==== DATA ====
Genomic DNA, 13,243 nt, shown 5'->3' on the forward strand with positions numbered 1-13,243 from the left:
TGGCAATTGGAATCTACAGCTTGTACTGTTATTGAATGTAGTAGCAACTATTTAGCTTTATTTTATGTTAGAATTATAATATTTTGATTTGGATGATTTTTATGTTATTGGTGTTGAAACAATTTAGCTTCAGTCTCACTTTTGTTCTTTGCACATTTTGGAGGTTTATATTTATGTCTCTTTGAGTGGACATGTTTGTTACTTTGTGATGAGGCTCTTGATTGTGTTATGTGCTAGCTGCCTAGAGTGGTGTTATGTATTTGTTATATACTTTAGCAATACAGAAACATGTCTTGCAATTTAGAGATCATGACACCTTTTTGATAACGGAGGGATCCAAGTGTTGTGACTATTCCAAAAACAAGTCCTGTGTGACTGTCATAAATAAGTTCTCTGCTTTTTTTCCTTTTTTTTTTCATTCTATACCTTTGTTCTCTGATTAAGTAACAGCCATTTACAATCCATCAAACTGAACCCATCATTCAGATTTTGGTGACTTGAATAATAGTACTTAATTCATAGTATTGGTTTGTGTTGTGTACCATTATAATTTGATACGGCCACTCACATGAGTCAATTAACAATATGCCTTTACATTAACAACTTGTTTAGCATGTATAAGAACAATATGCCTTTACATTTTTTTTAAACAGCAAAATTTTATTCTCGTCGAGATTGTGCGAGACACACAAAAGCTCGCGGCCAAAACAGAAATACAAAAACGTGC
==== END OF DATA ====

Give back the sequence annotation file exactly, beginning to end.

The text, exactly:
Genomic DNA, 13,243 nt, shown 5'->3' on the forward strand with positions numbered 1-13,243 from the left:
TGGCAATTGGAATCTACAGCTTGTACTGTTATTGAATGTAGTAGCAACTATTTAGCTTTATTTTATGTTAGAATTATAATATTTTGATTTGGATGATTTTTATGTTATTGGTGTTGAAACAATTTAGCTTCAGTCTCACTTTTGTTCTTTGCACATTTTGGAGGTTTATATTTATGTCTCTTTGAGTGGACATGTTTGTTACTTTGTGATGAGGCTCTTGATTGTGTTATGTGCTAGCTGCCTAGAGTGGTGTTATGTATTTGTTATATACTTTAGCAATACAGAAACATGTCTTGCAATTTAGAGATCATGACACCTTTTTGATAACGGAGGGATCCAAGTGTTGTGACTATTCCAAAAACAAGTCCTGTGTGACTGTCATAAATAAGTTCTCTGCTTTTTTTCCTTTTTTTTTTCATTCTATACCTTTGTTCTCTGATTAAGTAACAGCCATTTACAATCCATCAAACTGAACCCATCATTCAGATTTTGGTGACTTGAATAATAGTACTTAATTCATAGTATTGGTTTGTGTTGTGTACCATTATAATTTGATACGGCCACTCACATGAGTCAATTAACAATATGCCTTTACATTAACAACTTGTTTAGCATGTATAAGAACAATATGCCTTTACATTTTTTTTAAACAGCAAAATTTTATTCTCGTCGAGATTGTGCGAGACACACAAAAGCTCGCGGCCAAAACAGAAATACAAAAACGTGC